Feb 10, 2014
In the first investigative piece co-written for their new media venture, journalists Glenn Greenwald and Jeremy Scahill on Monday published a much-anticipated story--based on eye-witness accounts and leaked documents from whistleblower Edward Snowden--describing how the National Security Agency uses its digital surveillance capabilities to assist the CIA and Pentagon as they carrying out controversial overseas assassinations ordered by President Obama.
The National Security Agency is using complex analysis of electronic surveillance, rather than human intelligence, as the primary method to locate targets for lethal drone strikes - an unreliable tactic that results in the deaths of innocent or unidentified people.
According to a former drone operator for the military's Joint Special Operations Command (JSOC) who also worked with the NSA, the agency often identifies targets based on controversial metadata analysis and cell-phone tracking technologies. Rather than confirming a target's identity with operatives or informants on the ground, the CIA or the U.S. military then orders a strike based on the activity and location of the mobile phone a person is believed to be using.
The drone operator, who agreed to discuss the top-secret programs on the condition of anonymity, was a member of JSOC's High Value Targeting task force, which is charged with identifying, capturing or killing terrorist suspects in Yemen, Somalia, Afghanistan and elsewhere.
His account is bolstered by top-secret NSA documents previously provided by whistleblower Edward Snowden. It is also supported by a former drone sensor operator with the U.S. Air Force, Brandon Bryant, who has become an outspoken critic of the lethal operations in which he was directly involved in Iraq, Afghanistan and Yemen.
The explosive story about the relationship between the NSA, CIA, JSOC, and the White Houes which executes individuals abroad--including American citizens--was first mentioned by Scahill in September of last year when he announced discussions between himself, Greenwald, and eBay co-founder Pierre Omidyar to launch their own journalistic enterprise.
Appearing to fulfill their goal of providing a more adversarial form of journalism than their mainstream counterparts, the NSA refused to respond to questions posed by Scahill and Greenwald for their investigation. However, Caitlin Hayden, a spokesperson for the National Security Council, did release a statement explaining the government's position that "the type of operational detail that" upon which their questions were based "in our view, should not be published."
Both Scahill and Greenwald joined Amy Goodman on Democracy Now! on Monday to discuss their article and its numerous revelations:
Read the entire First Look story here.
Strikingly, on the same day as the Scahill/Greenwald article was published, an Associated Press story--citing numerous "unnamed" U.S. officials--posited as a dilemma the White House's pending decision to possibly assassinate an American citizen living overseas who the government accuses of being a member of al-Qaeda.
In contrast to not speaking with Greenwald and Scahill, the government officials--hiding behind provided anonymity--seemed very willing to give away lots of potentially telling information about the alleged U.S. target.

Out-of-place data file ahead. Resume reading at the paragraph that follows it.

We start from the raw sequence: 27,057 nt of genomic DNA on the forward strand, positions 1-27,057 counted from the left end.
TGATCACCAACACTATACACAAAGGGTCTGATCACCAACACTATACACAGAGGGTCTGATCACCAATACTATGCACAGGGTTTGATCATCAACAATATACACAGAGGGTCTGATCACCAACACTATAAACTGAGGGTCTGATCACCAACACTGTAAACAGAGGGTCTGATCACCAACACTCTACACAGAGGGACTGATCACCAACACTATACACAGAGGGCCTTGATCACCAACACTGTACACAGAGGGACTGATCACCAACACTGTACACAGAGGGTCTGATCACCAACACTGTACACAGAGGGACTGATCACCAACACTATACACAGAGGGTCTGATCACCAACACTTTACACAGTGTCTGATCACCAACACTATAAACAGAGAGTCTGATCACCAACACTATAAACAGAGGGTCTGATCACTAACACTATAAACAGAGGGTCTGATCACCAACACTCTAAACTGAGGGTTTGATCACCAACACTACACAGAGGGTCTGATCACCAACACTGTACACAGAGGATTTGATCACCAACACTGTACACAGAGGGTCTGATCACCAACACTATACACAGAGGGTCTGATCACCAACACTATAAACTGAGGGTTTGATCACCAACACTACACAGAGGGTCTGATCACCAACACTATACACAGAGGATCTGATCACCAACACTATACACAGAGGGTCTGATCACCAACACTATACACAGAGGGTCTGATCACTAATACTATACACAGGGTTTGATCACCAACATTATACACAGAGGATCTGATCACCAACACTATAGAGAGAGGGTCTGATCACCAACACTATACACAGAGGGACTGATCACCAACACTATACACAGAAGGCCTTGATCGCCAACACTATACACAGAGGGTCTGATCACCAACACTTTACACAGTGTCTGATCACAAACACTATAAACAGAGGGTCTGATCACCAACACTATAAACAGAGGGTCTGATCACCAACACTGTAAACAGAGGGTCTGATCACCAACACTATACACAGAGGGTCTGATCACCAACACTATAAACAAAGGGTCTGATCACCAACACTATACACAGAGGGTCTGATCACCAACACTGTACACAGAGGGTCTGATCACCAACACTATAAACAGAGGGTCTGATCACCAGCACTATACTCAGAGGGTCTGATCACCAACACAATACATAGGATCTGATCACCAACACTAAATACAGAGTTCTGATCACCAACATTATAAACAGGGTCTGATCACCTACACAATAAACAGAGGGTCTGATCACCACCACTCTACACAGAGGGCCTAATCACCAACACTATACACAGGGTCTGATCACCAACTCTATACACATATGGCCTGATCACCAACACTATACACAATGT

According to AP:
Four U.S. officials said the American suspected terrorist is in a country that refuses U.S. military action on its soil and that has proved unable to go after him. And President Barack Obama's new policy says American suspected terrorists overseas can only be killed by the military, not the CIA, creating a policy conundrum for the White House.
Two of the officials described the man as an al-Qaida facilitator who has been directly responsible for deadly attacks against U.S. citizens overseas and who continues to plan attacks against them that would use improvised explosive devices.
But one U.S. official said the Defense Department was divided over whether the man is dangerous enough to merit the potential domestic fallout of killing an American without charging him with a crime or trying him, and the potential international fallout of such an operation in a country that has been resistant to U.S. action.
Another of the U.S. officials said the Pentagon did ultimately decide to recommend lethal action.
The officials said the suspected terrorist is well-guarded and in a fairly remote location, so any unilateral attempt by U.S. troops to capture him would be risky and even more politically explosive than a U.S. missile strike.
Under new guidelines Obama addressed in a speech last year to calm anger overseas at the extent of the U.S. drone campaign, lethal force must only be used "to prevent or stop attacks against U.S. persons, and even then, only when capture is not feasible and no other reasonable alternatives exist to address the threat effectively." The target must also pose "a continuing, imminent threat to U.S. persons" -- the legal definition of catching someone in the act of plotting a lethal attack.
The Associated Press has agreed to the government's request to withhold the name of the country where the suspected terrorist is believed to be because officials said publishing it could interrupt ongoing counterterror operations.
The officials spoke on condition of anonymity because they were not authorized to discuss the classified drone targeting program publicly.
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